Satellites are mechanical reporters of the Amazon deforestation process. By documenting the degradation and gaps created by the clear-cutting process over the years, they deliver the verdict: two-thirds of the Amazon’s deforested area has been turned into pastures.
From the ground, the cattle count reveals that the Amazon is home to more cattle than people. By 2016, the region’s cattle numbers amounted to 85 million head, compared to a human population of 25 million — more than three cows per person. In the city of São Félix do Xingu, which contains the largest herd in Brazil, this proportion reaches 18 cows to 1 person.
The Brazilian Amazon covers 61 percent of the nation’s territory and harbors 40 percent of the national herd. Cattle are kept on about 400,000 farms and ranches there, ranging in size from a few to tens of thousands of hectares.
So it was that when the NGO Imazon finished a new and detailed survey on the region’s slaughterhouses, they received a major surprise: finding that a small number, just 128 active slaughterhouses belonging to 99 companies, are responsible for 93 percent of the annual slaughter — close to 12 million head.
The fact that slaughterhouses represent a bottleneck in the livestock breeding chain was already known. But Imazon’s survey breaks new ground because it clearly reveals the geography of livestock production in the Brazilian Amazon, documenting the area of influence — the amount of pasture required to fulfill the supply demands of each of the 128 slaughterhouses.
To put things in perspective, fulfilling the annual processing capacity of a single large meat processing plant requires almost 600 thousand hectares (2,317 square miles) of pasture, an area more than seven times larger than New York City. The set of slaughterhouses analyzed in the study, operating at full capacity, would require a pasture area of 68 million hectares (262,559 square miles, or roughly the size of Texas). Importantly, this amount exceeds the total pasture area available in the region today, indicating that in the near future cattle ranching will generate more Amazon deforestation.
Imazon’s study results reinforce the correctness of the satellite record, documenting an ongoing Amazon deforestation process linked to the cattle industry.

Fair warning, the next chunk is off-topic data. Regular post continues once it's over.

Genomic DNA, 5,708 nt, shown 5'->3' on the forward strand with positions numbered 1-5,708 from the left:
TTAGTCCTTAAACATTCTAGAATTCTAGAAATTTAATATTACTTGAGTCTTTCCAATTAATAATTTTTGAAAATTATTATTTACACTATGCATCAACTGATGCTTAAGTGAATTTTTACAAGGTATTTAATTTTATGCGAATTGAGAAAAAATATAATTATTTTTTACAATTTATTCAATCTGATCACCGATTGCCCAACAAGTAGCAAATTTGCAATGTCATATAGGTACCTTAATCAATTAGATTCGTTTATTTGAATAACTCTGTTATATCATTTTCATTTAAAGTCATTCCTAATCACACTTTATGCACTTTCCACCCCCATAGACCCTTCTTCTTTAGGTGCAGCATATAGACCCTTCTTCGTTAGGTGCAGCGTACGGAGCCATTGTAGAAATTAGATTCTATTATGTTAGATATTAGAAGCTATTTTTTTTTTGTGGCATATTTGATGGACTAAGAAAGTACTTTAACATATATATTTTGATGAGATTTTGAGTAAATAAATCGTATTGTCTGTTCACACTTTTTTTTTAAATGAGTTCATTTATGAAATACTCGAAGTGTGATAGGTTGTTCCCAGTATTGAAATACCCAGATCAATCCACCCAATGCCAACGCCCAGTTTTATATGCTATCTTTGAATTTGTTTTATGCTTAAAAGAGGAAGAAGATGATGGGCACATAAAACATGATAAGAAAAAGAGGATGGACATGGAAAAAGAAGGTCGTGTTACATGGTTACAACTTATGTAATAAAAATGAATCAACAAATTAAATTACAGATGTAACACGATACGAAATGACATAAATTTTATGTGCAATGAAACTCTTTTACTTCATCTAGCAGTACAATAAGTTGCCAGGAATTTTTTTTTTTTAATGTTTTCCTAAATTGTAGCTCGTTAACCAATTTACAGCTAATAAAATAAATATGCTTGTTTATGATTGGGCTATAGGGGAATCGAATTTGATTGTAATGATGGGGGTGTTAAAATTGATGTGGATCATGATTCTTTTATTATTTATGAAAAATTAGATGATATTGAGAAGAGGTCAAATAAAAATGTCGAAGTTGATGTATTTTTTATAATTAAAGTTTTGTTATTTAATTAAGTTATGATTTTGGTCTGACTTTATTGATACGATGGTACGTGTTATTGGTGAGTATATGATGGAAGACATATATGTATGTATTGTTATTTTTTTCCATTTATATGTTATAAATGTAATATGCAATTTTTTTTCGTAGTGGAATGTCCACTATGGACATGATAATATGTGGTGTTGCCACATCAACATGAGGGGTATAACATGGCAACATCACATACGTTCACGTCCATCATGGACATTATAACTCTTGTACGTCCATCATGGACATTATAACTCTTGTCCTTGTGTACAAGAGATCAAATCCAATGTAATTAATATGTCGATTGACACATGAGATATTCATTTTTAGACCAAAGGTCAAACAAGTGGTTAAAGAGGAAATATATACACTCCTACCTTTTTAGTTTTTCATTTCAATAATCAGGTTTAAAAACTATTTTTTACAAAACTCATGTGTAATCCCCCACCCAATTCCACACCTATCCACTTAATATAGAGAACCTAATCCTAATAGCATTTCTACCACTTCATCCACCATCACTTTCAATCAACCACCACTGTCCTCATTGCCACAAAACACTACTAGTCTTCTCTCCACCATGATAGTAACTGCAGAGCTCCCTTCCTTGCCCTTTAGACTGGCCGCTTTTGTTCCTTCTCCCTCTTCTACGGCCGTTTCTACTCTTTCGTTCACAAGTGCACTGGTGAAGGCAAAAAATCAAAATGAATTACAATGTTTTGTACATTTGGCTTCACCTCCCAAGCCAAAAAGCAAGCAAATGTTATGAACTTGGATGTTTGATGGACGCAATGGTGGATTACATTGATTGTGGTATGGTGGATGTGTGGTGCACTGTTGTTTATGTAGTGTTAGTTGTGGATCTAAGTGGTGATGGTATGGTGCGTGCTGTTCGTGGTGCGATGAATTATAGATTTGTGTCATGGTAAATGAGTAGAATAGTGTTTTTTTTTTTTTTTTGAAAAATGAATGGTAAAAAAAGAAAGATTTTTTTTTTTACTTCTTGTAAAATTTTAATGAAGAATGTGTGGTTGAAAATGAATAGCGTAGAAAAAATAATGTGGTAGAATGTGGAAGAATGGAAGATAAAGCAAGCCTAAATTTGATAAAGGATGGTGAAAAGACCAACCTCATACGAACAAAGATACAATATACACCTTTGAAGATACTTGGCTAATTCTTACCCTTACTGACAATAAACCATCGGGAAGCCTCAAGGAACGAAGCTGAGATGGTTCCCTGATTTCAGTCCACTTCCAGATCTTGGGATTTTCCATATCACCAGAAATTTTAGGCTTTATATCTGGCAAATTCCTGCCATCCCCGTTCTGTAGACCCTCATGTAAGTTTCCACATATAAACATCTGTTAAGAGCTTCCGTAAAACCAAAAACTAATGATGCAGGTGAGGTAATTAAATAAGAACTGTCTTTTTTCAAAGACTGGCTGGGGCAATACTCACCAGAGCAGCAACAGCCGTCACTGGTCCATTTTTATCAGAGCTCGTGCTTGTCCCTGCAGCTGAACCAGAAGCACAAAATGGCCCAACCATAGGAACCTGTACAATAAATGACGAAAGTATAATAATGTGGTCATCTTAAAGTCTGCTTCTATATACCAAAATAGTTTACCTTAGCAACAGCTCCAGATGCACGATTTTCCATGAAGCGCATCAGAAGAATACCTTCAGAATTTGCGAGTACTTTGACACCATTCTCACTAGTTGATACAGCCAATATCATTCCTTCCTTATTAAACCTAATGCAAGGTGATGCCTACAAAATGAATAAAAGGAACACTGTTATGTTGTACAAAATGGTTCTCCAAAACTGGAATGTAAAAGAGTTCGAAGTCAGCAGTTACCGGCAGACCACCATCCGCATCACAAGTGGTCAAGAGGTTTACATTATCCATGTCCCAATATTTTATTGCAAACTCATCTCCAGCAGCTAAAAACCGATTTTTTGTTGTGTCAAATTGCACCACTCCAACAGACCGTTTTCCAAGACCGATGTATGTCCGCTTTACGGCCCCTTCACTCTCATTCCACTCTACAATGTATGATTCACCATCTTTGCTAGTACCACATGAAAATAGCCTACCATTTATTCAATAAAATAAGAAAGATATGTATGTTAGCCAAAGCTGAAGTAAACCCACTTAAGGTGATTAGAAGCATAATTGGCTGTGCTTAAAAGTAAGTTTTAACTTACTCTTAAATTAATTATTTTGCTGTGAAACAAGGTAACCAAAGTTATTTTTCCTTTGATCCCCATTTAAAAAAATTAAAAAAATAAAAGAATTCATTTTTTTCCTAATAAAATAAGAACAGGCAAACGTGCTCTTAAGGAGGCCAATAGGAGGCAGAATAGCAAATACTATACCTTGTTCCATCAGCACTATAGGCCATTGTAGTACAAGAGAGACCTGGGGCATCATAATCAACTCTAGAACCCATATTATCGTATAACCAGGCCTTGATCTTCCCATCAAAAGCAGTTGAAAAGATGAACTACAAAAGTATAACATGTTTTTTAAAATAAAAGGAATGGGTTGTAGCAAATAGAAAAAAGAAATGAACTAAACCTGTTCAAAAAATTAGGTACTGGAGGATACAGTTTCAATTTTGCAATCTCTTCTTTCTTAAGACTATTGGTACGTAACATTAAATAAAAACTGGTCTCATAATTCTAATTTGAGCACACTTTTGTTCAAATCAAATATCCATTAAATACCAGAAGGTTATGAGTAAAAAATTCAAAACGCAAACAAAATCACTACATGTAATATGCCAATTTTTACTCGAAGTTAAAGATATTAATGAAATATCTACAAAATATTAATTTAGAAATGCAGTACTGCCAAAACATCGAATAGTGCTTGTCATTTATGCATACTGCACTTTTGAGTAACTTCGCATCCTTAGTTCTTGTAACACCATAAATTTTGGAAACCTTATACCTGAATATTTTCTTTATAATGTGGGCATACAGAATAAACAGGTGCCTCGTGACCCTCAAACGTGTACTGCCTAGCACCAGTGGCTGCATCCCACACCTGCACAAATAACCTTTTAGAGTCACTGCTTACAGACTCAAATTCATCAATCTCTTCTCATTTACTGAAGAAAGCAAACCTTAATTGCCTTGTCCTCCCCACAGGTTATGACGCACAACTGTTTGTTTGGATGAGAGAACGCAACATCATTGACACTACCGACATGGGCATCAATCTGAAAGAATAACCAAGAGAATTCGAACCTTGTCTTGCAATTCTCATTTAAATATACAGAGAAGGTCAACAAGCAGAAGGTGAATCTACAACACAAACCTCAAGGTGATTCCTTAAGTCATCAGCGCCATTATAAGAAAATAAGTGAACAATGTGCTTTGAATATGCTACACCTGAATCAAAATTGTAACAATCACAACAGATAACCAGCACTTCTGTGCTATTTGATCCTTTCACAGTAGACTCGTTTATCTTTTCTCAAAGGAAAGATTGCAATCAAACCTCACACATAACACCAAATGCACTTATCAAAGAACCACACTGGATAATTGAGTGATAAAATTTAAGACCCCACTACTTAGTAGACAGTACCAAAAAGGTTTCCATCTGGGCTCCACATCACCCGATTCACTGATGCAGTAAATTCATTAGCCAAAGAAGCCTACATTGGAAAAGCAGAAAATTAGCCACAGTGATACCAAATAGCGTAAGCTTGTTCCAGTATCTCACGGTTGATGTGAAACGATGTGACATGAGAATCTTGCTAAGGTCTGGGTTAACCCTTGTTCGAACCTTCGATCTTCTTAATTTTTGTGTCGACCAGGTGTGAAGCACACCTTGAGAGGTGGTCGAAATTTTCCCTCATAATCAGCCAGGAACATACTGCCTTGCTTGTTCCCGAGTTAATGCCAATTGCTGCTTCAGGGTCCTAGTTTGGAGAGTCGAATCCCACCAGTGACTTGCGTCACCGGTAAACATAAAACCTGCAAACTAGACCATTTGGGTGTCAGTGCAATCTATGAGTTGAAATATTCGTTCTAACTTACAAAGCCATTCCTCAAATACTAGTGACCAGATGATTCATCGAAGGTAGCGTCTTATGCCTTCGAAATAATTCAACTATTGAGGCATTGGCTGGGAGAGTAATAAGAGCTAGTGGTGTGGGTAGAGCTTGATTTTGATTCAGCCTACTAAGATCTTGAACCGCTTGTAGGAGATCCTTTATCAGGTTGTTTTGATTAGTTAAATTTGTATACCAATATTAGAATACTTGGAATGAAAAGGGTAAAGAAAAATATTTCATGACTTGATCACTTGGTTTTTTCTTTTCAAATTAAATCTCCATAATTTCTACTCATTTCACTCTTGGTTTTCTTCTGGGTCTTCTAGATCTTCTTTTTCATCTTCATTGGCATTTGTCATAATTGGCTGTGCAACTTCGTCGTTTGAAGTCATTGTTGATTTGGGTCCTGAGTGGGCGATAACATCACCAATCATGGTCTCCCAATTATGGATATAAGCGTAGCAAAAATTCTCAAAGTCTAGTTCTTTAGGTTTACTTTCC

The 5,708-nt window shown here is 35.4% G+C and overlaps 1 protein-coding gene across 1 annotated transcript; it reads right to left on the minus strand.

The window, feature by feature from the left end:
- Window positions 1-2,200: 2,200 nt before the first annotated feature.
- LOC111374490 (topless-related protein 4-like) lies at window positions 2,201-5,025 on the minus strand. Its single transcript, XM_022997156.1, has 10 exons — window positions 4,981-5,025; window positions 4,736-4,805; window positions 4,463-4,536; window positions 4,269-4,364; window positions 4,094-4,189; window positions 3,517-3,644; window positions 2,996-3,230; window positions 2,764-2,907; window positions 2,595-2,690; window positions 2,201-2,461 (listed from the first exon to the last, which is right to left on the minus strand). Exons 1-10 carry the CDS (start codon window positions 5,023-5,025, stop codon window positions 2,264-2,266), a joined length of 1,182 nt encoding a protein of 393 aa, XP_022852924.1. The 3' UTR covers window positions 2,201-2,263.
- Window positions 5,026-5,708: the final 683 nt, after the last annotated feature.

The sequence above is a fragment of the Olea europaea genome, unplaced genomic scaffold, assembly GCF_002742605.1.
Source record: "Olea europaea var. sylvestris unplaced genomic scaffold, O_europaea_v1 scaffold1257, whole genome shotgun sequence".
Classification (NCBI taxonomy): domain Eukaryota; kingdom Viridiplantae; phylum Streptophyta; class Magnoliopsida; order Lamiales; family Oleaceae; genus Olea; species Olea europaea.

With this reality in mind, the Federal Public Ministry (MPF), the independent federal prosecutor’s office, has pressured the region’s slaughterhouses to sign the so-called Beef Agreement since 2009, starting in the state of Pará. This contract, made between the MPF and each signing slaughterhouse, commits the firms to inspections of the pasture land where acquired animals originated, in order to ban cattle pasture expansions resulting in deforestation.
Paulo Barreto, the Imazon study lead researcher, explains the practicality of the processing plant contracts: “It was like having two options to address this issue: gathering managers for each of these 100 slaughterhouse firms in a conference room or, alternatively, filling five huge soccer stadiums with all the farmers involved in cattle ranching.”
The analysis detailing the influence of so few slaughterhouses on almost the entire Amazon cattle industry involved detective work and geoprocessing technology.
The first step was to obtain the addresses of every large meatpacking plant and certify them by using high-definition satellite images to look for typical facilities, such as corrals and wastewater treatment systems. From there, researchers wanted to answer two questions: what was the potential cattle supply range for each slaughterhouse? And, how do these potential pasture supply zones relate to already deforested areas and to those that are at higher risk of deforestation in the near future?
The researchers determined the maximum distance between each slaughterhouse and its suppliers by interviewing local managers by phone, then crossing data. There were extreme cases at both ends of the spectrum, including one plant in the state of Acre which did not buy cattle raised any farther away than 20 kilometers (12.4 miles) from their door. On the other extreme, a slaughterhouse in the state of Amazonas acquired animals from more than 1,000 kilometers (621 miles) away to compensate for a local livestock shortage during the dry season.
The study dealt with two slaughterhouse categories: those with a state license, which allows them to sell meat within their states; and those with a federal license, allowing the firms to sell country-wide and for export. On average, meatpacking plants with state licenses have the capacity to slaughter 180 animals per day, and buy from farms that can be up to 153 kilometers (95 miles) away. Plants with national licenses can slaughter 700 animals per day, brought from up to 360 kilometers (223 miles) away.